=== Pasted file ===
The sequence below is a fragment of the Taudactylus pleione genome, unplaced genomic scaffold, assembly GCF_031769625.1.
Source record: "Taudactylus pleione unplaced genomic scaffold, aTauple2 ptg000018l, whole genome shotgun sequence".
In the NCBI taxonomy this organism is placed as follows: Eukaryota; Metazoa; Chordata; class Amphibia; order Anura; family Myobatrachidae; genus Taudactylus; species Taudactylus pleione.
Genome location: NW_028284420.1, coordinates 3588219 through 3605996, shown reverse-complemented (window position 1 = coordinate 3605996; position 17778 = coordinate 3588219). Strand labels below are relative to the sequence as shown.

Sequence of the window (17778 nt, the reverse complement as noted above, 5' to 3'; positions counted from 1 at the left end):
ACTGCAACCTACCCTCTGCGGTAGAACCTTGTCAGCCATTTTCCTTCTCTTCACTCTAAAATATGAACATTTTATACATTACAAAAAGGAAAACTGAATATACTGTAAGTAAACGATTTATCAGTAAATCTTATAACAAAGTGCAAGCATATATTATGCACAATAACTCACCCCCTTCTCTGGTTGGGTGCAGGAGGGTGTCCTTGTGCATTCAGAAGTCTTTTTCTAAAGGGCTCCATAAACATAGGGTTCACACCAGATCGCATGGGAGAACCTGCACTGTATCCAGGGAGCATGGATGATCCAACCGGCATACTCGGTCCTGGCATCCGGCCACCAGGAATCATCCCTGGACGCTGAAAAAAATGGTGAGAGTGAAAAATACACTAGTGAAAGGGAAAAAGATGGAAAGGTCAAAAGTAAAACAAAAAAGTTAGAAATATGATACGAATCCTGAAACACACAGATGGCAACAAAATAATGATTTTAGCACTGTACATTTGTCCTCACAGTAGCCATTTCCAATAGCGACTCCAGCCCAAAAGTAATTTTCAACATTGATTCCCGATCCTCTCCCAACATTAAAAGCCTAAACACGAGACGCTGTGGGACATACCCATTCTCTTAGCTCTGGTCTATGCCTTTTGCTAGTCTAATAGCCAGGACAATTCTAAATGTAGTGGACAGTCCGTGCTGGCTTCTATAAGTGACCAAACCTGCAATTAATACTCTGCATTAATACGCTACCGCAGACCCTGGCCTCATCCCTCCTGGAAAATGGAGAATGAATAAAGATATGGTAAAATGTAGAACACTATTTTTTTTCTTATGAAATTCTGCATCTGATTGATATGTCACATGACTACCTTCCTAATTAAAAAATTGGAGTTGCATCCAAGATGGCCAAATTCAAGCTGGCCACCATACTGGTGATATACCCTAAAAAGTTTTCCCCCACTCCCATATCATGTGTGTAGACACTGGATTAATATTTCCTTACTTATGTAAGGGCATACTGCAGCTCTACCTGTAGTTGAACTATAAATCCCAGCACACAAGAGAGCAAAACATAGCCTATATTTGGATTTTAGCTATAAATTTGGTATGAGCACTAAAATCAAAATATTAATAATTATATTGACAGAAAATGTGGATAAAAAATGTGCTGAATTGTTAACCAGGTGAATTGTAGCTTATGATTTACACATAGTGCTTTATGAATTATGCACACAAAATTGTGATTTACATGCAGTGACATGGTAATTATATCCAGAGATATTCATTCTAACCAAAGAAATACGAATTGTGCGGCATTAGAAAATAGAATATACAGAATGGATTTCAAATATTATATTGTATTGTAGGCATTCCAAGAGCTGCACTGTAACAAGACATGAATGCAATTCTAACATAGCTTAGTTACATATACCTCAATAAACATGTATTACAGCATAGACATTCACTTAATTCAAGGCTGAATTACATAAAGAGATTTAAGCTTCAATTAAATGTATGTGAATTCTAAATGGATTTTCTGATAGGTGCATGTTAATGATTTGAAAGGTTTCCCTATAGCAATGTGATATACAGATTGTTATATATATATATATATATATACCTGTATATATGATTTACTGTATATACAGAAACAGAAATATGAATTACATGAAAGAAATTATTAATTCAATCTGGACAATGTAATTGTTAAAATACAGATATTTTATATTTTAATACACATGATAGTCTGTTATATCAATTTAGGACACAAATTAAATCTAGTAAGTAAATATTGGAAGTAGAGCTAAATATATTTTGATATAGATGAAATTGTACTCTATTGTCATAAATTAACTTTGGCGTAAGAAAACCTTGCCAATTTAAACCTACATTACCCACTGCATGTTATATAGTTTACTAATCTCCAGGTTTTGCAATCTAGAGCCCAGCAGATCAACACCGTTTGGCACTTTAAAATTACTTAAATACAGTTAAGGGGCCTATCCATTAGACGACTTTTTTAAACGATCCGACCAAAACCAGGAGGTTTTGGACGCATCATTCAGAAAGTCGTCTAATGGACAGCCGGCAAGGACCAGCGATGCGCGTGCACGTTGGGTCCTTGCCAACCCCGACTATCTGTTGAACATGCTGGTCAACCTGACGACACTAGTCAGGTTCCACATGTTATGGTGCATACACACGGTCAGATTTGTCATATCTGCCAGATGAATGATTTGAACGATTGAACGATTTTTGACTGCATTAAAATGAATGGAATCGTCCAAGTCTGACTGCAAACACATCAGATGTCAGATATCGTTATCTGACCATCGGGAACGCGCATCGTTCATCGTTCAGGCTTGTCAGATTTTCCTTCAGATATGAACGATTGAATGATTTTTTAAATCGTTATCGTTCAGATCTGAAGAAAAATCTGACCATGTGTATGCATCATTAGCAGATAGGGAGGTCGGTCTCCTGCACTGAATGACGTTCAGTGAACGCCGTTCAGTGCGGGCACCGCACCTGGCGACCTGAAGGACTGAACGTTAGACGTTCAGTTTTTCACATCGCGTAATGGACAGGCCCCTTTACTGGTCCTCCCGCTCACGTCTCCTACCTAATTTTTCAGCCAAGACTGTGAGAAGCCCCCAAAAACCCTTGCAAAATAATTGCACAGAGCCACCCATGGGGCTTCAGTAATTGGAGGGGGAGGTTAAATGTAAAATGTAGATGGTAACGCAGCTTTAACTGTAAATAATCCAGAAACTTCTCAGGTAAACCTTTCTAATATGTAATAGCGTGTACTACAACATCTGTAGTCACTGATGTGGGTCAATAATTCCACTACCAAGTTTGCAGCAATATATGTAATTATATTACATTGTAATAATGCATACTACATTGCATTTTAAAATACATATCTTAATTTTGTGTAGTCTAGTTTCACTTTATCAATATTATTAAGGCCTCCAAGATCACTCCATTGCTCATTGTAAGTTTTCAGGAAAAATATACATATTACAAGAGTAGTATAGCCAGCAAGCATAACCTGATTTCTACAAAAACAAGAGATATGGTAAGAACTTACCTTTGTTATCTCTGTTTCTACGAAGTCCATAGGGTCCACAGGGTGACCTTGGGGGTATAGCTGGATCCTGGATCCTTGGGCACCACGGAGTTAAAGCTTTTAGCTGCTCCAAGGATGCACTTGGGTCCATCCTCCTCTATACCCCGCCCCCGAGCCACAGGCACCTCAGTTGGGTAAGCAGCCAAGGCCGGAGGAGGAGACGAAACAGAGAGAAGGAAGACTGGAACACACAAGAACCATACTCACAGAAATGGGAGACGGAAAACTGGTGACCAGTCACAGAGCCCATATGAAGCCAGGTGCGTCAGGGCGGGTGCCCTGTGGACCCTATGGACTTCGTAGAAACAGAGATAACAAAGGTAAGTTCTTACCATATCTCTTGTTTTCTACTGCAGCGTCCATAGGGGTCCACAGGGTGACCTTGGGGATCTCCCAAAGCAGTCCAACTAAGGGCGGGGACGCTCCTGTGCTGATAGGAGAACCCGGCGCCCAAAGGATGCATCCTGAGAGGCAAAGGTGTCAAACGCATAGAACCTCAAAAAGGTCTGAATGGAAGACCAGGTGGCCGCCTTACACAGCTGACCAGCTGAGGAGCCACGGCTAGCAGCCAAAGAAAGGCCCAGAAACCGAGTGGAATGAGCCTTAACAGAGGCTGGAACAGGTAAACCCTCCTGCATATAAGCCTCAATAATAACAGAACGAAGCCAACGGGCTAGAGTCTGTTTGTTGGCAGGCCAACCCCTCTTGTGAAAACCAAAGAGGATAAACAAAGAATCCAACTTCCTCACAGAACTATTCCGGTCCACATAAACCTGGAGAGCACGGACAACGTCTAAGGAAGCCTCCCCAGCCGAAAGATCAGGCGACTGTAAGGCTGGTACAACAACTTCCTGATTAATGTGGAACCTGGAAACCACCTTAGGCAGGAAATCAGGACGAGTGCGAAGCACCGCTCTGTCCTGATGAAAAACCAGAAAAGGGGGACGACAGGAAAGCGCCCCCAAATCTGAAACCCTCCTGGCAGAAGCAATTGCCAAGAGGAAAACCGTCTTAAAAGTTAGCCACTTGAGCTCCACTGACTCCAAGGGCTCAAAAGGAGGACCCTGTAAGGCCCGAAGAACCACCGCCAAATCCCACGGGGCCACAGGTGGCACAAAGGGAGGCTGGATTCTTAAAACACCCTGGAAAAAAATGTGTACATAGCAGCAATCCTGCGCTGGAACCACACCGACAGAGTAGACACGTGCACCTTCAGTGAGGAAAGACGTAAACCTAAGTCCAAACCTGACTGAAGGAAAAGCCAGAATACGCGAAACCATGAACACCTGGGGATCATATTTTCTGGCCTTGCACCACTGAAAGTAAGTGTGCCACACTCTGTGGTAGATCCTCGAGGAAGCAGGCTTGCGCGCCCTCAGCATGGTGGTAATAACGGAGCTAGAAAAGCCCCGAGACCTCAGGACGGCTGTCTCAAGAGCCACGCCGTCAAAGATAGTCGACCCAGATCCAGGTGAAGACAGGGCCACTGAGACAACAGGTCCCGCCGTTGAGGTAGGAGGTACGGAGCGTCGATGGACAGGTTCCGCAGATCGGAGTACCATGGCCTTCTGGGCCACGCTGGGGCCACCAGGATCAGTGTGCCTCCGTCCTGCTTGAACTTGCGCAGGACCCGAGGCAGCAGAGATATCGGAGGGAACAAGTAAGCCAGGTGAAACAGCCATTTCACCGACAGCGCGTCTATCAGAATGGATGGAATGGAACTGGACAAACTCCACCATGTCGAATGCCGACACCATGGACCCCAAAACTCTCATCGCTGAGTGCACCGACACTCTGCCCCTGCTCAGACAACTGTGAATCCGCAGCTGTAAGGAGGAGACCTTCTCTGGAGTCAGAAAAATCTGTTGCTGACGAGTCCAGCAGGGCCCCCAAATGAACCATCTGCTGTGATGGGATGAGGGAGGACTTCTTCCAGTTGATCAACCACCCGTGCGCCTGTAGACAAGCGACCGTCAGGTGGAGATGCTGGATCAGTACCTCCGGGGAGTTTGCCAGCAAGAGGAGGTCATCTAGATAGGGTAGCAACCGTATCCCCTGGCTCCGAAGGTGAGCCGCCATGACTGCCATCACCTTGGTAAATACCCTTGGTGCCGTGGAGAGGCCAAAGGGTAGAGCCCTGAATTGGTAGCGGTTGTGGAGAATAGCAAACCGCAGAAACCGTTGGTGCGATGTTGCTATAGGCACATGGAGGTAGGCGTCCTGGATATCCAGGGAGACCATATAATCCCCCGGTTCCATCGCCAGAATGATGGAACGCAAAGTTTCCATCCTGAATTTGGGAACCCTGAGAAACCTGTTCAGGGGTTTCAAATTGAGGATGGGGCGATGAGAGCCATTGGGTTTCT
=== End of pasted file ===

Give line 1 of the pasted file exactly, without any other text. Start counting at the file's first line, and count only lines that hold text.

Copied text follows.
The sequence below is a fragment of the Taudactylus pleione genome, unplaced genomic scaffold, assembly GCF_031769625.1.